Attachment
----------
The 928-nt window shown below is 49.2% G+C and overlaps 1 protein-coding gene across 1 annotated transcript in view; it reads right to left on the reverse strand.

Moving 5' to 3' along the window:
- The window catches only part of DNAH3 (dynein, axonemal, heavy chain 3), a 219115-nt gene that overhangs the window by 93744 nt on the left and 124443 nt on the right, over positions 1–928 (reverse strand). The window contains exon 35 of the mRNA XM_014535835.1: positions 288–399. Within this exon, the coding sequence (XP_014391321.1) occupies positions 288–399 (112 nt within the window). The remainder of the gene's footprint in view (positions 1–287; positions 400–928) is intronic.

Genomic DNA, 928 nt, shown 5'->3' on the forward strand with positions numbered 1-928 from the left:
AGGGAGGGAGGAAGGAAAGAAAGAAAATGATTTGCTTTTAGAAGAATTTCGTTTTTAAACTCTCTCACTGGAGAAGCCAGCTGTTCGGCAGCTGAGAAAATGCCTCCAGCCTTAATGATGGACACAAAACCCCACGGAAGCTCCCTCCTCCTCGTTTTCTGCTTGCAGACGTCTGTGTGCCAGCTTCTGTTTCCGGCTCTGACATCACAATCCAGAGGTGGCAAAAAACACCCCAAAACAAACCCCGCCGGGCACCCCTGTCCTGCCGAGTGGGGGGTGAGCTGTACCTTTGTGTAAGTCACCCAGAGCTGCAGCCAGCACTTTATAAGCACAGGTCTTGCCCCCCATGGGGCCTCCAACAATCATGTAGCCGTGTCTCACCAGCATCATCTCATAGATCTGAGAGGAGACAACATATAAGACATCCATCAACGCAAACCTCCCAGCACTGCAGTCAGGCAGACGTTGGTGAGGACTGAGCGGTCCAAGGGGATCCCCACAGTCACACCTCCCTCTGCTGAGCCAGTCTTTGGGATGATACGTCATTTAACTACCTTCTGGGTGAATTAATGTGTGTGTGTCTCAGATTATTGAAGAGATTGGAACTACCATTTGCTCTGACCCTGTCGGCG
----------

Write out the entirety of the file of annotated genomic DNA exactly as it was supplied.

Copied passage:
The 928-nt window shown below is 49.2% G+C and overlaps 1 protein-coding gene across 1 annotated transcript in view; it reads right to left on the reverse strand.

Moving 5' to 3' along the window:
- The window catches only part of DNAH3 (dynein, axonemal, heavy chain 3), a 219115-nt gene that overhangs the window by 93744 nt on the left and 124443 nt on the right, over positions 1–928 (reverse strand). The window contains exon 35 of the mRNA XM_014535835.1: positions 288–399. Within this exon, the coding sequence (XP_014391321.1) occupies positions 288–399 (112 nt within the window). The remainder of the gene's footprint in view (positions 1–287; positions 400–928) is intronic.

Genomic DNA, 928 nt, shown 5'->3' on the forward strand with positions numbered 1-928 from the left:
AGGGAGGGAGGAAGGAAAGAAAGAAAATGATTTGCTTTTAGAAGAATTTCGTTTTTAAACTCTCTCACTGGAGAAGCCAGCTGTTCGGCAGCTGAGAAAATGCCTCCAGCCTTAATGATGGACACAAAACCCCACGGAAGCTCCCTCCTCCTCGTTTTCTGCTTGCAGACGTCTGTGTGCCAGCTTCTGTTTCCGGCTCTGACATCACAATCCAGAGGTGGCAAAAAACACCCCAAAACAAACCCCGCCGGGCACCCCTGTCCTGCCGAGTGGGGGGTGAGCTGTACCTTTGTGTAAGTCACCCAGAGCTGCAGCCAGCACTTTATAAGCACAGGTCTTGCCCCCCATGGGGCCTCCAACAATCATGTAGCCGTGTCTCACCAGCATCATCTCATAGATCTGAGAGGAGACAACATATAAGACATCCATCAACGCAAACCTCCCAGCACTGCAGTCAGGCAGACGTTGGTGAGGACTGAGCGGTCCAAGGGGATCCCCACAGTCACACCTCCCTCTGCTGAGCCAGTCTTTGGGATGATACGTCATTTAACTACCTTCTGGGTGAATTAATGTGTGTGTGTCTCAGATTATTGAAGAGATTGGAACTACCATTTGCTCTGACCCTGTCGGCG